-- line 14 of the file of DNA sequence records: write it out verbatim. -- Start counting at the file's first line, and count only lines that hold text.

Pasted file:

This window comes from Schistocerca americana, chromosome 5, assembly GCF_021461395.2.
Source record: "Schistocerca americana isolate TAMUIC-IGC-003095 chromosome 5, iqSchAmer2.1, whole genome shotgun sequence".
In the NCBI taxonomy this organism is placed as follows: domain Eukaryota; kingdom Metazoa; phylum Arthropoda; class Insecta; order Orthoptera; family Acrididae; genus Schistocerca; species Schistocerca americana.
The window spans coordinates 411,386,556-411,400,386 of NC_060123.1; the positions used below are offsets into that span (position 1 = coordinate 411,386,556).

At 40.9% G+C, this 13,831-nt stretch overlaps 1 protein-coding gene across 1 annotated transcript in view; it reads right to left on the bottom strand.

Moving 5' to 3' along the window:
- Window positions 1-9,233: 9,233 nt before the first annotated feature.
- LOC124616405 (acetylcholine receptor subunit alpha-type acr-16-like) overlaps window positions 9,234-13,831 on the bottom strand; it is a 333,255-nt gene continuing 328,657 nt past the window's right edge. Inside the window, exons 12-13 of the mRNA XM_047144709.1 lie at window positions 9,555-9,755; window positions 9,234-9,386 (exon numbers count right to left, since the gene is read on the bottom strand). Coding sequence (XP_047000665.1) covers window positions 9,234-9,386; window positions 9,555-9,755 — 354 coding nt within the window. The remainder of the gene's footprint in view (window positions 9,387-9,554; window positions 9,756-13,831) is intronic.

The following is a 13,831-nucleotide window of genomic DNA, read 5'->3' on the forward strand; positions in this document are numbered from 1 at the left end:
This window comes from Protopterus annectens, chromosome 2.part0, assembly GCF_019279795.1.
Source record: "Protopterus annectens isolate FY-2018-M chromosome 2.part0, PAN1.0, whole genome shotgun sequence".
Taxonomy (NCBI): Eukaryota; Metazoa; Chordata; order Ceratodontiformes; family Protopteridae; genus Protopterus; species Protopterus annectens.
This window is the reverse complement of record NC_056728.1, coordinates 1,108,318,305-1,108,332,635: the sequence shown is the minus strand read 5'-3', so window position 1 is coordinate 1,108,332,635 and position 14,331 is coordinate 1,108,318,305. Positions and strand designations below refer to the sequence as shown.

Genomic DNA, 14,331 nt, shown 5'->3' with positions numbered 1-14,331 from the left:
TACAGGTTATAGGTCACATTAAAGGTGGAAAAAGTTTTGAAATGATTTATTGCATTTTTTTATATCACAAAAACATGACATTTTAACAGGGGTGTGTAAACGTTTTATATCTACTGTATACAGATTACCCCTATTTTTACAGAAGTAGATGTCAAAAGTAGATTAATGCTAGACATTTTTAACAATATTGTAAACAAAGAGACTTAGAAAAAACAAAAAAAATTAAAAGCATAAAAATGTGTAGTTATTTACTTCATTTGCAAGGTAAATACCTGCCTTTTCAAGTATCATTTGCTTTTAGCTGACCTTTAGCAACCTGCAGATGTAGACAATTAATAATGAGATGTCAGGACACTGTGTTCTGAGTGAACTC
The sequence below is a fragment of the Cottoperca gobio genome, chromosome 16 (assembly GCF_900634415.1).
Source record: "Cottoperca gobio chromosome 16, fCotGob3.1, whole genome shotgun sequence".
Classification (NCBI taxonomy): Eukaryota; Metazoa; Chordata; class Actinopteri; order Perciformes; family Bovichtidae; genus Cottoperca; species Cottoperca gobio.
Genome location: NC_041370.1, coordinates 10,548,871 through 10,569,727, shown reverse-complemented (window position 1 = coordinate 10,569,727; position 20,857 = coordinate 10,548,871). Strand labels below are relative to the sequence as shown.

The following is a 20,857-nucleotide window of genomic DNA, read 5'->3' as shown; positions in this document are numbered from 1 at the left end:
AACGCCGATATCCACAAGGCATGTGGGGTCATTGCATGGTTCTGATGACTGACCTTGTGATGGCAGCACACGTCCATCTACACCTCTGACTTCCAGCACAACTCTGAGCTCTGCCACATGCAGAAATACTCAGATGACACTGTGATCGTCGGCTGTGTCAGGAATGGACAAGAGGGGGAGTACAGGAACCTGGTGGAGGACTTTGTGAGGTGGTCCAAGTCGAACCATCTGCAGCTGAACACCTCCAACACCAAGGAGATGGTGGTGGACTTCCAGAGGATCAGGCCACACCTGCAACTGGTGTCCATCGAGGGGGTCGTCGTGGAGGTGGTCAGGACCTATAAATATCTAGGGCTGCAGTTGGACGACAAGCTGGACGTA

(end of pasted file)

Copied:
Genomic DNA, 14,331 nt, shown 5'->3' with positions numbered 1-14,331 from the left: